How June Haver Overcame Heartache
June found the card two days after John died, in a book about golfing. Memory slipped back to the sunny day long ago when he’d seen her off on a plane to New York. He’d brought her an orchid which she’d pinned to her coat, and the book. As she picked it up now, it fell open and there lay the card:
“To June, a sweet swinger. Keep swinging.”
Her breath caught. This was what John would have said, had he been here. This was like a little miracle. Else why should her hands have fallen on just this book, and why should the card have lain there untouched through the years? To June, it was a message from John as clearly as though he’d spoken. She took the card, and folded it between the pages of her prayerbook.
Sorrow comes to us all. For a girl so young, June’s had her goodly share. Yet she’s been granted a faith so pure and single-hearted that sorrow has come hand-in-hand with the courage to meet life on its own terms.
“When people lose someone they love,” she says quietly, “they’re likely to pity themselves. Why did this have to happen, they ask. You’re not supposed to ask why. Someday that question will be answered, but not here and now. Here and now you’ve got to be like a little child, put yourself in God’s hands, and take whatever He sends. It’s the only way toward peace.”
Because grief is the common lot, because others in grief may be helped through her story, June is ready to share it. Last August, she and John Duzik were looking forward to marriage and life together.
In the midst of their planning, John went to the hospital. His parents came down from Rock Springs, Wyoming, to be with June and him. The whole thing seemed safely over until, on Sunday, they took John back to the X-Ray room. June rode in the elevator with him, unsuspecting. But John, who knew so much about medicine, felt that something was wrong and that he ought to prepare her,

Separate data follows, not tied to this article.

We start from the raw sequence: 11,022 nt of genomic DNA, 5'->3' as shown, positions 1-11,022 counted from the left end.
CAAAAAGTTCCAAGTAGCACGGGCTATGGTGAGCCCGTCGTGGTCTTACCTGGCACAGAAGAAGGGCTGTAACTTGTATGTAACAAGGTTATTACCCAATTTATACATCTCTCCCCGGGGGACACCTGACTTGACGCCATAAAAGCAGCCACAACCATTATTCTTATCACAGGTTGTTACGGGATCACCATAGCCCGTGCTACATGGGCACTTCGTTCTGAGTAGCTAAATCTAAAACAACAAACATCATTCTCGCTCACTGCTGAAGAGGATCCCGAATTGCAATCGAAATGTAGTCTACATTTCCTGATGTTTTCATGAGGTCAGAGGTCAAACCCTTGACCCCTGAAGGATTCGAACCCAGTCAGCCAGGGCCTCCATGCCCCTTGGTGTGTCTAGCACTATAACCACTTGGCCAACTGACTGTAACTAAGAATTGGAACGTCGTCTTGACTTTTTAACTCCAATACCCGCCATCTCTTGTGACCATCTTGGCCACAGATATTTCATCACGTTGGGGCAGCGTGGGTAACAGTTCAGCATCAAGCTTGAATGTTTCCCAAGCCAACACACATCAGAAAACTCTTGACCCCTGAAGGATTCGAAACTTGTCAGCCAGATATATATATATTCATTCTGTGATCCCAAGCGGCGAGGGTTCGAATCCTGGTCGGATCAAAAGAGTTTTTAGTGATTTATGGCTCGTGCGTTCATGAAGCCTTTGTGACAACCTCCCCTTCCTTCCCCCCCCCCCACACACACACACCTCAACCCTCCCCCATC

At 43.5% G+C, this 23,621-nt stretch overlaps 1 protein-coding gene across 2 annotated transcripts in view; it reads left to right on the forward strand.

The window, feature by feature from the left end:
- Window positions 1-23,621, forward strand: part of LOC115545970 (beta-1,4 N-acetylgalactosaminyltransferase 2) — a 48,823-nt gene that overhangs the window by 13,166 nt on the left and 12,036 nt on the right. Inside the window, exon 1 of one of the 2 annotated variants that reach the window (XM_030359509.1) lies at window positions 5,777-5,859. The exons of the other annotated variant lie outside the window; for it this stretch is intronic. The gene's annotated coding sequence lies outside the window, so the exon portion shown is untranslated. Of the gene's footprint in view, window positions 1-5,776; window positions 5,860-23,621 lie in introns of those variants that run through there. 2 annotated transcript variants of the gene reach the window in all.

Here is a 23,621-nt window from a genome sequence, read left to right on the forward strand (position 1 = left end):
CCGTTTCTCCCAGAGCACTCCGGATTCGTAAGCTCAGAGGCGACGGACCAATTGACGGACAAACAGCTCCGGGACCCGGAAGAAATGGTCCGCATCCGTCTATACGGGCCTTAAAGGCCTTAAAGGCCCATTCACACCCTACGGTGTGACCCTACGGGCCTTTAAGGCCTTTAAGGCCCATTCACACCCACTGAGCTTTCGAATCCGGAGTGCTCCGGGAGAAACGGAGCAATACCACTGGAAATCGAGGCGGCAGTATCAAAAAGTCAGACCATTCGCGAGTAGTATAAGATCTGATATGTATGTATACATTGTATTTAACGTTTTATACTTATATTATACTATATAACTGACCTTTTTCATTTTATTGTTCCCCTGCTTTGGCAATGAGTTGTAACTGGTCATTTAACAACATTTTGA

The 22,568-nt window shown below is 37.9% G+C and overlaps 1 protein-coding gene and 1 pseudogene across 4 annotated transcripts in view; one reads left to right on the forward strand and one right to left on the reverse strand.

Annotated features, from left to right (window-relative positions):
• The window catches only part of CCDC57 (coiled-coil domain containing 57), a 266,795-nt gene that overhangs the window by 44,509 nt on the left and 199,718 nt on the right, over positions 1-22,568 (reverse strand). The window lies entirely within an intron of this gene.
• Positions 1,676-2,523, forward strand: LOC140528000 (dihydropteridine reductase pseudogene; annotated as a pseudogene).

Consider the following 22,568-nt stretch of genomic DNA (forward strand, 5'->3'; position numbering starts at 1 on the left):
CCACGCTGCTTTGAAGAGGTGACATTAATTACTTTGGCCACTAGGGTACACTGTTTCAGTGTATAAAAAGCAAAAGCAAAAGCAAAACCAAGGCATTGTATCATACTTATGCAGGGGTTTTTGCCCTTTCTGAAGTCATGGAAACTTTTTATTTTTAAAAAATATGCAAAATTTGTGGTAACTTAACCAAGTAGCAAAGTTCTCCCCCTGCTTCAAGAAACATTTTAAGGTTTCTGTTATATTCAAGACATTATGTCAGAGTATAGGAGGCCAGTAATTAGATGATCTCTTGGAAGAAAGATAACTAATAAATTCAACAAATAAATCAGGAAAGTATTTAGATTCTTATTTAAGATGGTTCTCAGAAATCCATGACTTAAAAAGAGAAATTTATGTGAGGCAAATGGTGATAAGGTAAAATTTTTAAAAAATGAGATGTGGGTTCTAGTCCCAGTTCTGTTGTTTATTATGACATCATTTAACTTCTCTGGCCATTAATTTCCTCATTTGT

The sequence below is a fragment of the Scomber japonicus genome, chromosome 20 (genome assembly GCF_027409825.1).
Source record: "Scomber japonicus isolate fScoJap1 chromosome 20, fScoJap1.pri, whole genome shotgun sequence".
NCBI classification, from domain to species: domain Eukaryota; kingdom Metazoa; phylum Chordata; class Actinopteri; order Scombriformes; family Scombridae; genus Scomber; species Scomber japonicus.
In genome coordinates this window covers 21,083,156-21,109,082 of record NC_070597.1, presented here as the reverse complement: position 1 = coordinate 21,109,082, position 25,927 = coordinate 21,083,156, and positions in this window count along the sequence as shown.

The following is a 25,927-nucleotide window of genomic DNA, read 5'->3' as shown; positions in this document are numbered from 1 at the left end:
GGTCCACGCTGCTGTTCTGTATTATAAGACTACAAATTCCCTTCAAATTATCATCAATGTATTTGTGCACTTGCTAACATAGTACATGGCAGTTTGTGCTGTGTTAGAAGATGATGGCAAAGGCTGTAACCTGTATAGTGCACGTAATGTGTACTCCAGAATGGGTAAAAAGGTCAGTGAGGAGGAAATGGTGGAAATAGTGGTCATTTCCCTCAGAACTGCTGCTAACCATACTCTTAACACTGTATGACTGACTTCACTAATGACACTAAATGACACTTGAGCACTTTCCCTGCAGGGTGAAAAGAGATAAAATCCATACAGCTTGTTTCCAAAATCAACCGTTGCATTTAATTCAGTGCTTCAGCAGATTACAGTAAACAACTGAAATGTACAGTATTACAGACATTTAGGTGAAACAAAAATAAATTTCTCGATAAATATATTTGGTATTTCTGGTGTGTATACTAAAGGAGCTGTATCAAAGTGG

“I think we may have to go back to surgery.”
“Oh no! that’s not possible!”
“Yes, it is, honey.” He reached for her hand. “But we’ll come out all right.”
They took John to surgery a second time, a third time, they gave him the last rites of the church. He had his little joke with June. “I’ve got to go upstairs again, honey, wouldn’t you know it?” His mother bent to kiss him. He held her there for a moment. Speech was,an effort, but he had something to say.
“Remember that basketball game when the score was even, and I had to make the free throw? Remember it took me almost a minute? I was praying, Mom, and I made the point.” He smiled up at her. “You pray just as hard.”
They were all in the chapel praying, June and her family, John’s parents, his brothers and sister who had flown in from Wyoming, some of his friends and the nuns. They prayed out of the fullness of their hearts, but also as their faith and church had taught them. Not, “Dear God, if you’ll make John well, I’ll be good all my life . . .” They prayed in the spirit of Jesus at Gethsemane: “If Thou be willing, remove this cup from-me. Nevertheless, not my will, but Thine be done . . .”
A tap on June’s shoulder. “He’s still with us,” said the intern softly, “but that’s all.”
For what seemed an endless time, she stood unseeing. Then the fair head bent over the crucifix again. If this cup must be drained . . . “If John must die,” she implored, “please, dear God, please take him straight to Heaven.”
Then she couldn’t stand it any longer, and flew upstairs to the operating room. They were suturing the wound. June will never forget that moment, lifting her on wings of joyous thanksgiving. Because, in the interval, something had happened. For the first time in days there was color in John’s face. The bleeding had stopped. In his delirium he screamed, and even this seemed to please the doctors, for that morning he couldn’t have found the strength to scream.
But the improvement was temporary. Complications set in. For five weeks John hovered between life and death, and those who loved him, between hope and resignation. June had to go back to work. Every moment away from work she spent at the hospital, either in the chapel or in John’s room, knitting him a sweater. On the set, her eyes were forever turning to the phone.